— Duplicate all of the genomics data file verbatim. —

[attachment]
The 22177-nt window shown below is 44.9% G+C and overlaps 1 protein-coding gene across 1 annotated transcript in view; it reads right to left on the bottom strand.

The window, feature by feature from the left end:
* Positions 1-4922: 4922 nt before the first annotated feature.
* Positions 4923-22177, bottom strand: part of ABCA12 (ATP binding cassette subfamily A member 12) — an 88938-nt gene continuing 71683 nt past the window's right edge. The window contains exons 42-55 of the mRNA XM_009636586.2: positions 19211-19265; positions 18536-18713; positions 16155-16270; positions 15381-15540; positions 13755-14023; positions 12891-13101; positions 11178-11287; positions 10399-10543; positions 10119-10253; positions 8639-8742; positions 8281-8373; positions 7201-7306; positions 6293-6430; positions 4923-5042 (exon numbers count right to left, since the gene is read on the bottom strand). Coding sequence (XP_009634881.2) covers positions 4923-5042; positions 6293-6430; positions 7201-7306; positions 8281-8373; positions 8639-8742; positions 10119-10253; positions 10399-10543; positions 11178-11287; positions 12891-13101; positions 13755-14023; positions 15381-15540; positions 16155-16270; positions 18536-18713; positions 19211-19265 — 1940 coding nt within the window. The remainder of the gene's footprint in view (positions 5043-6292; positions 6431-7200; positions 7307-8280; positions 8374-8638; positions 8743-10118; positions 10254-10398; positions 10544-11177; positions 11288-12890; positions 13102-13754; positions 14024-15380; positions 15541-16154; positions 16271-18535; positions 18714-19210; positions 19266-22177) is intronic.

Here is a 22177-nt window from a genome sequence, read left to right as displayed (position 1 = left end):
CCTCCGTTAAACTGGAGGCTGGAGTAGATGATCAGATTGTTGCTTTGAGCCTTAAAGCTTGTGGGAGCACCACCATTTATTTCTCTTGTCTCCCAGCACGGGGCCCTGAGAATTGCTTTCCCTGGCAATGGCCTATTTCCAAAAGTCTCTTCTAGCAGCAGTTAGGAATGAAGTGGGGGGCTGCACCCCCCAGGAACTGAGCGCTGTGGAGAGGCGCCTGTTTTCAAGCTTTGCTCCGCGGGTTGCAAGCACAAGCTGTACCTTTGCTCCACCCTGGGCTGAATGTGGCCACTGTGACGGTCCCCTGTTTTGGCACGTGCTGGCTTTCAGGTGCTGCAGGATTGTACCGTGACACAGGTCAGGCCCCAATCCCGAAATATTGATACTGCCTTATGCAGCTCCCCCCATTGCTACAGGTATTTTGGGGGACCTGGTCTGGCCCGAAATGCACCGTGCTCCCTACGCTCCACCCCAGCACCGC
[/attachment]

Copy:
The 22177-nt window shown below is 44.9% G+C and overlaps 1 protein-coding gene across 1 annotated transcript in view; it reads right to left on the bottom strand.

The window, feature by feature from the left end:
* Positions 1-4922: 4922 nt before the first annotated feature.
* Positions 4923-22177, bottom strand: part of ABCA12 (ATP binding cassette subfamily A member 12) — an 88938-nt gene continuing 71683 nt past the window's right edge. The window contains exons 42-55 of the mRNA XM_009636586.2: positions 19211-19265; positions 18536-18713; positions 16155-16270; positions 15381-15540; positions 13755-14023; positions 12891-13101; positions 11178-11287; positions 10399-10543; positions 10119-10253; positions 8639-8742; positions 8281-8373; positions 7201-7306; positions 6293-6430; positions 4923-5042 (exon numbers count right to left, since the gene is read on the bottom strand). Coding sequence (XP_009634881.2) covers positions 4923-5042; positions 6293-6430; positions 7201-7306; positions 8281-8373; positions 8639-8742; positions 10119-10253; positions 10399-10543; positions 11178-11287; positions 12891-13101; positions 13755-14023; positions 15381-15540; positions 16155-16270; positions 18536-18713; positions 19211-19265 — 1940 coding nt within the window. The remainder of the gene's footprint in view (positions 5043-6292; positions 6431-7200; positions 7307-8280; positions 8374-8638; positions 8743-10118; positions 10254-10398; positions 10544-11177; positions 11288-12890; positions 13102-13754; positions 14024-15380; positions 15541-16154; positions 16271-18535; positions 18714-19210; positions 19266-22177) is intronic.

Here is a 22177-nt window from a genome sequence, read left to right as displayed (position 1 = left end):
CCTCCGTTAAACTGGAGGCTGGAGTAGATGATCAGATTGTTGCTTTGAGCCTTAAAGCTTGTGGGAGCACCACCATTTATTTCTCTTGTCTCCCAGCACGGGGCCCTGAGAATTGCTTTCCCTGGCAATGGCCTATTTCCAAAAGTCTCTTCTAGCAGCAGTTAGGAATGAAGTGGGGGGCTGCACCCCCCAGGAACTGAGCGCTGTGGAGAGGCGCCTGTTTTCAAGCTTTGCTCCGCGGGTTGCAAGCACAAGCTGTACCTTTGCTCCACCCTGGGCTGAATGTGGCCACTGTGACGGTCCCCTGTTTTGGCACGTGCTGGCTTTCAGGTGCTGCAGGATTGTACCGTGACACAGGTCAGGCCCCAATCCCGAAATATTGATACTGCCTTATGCAGCTCCCCCCATTGCTACAGGTATTTTGGGGGACCTGGTCTGGCCCGAAATGCACCGTGCTCCCTACGCTCCACCCCAGCACCGC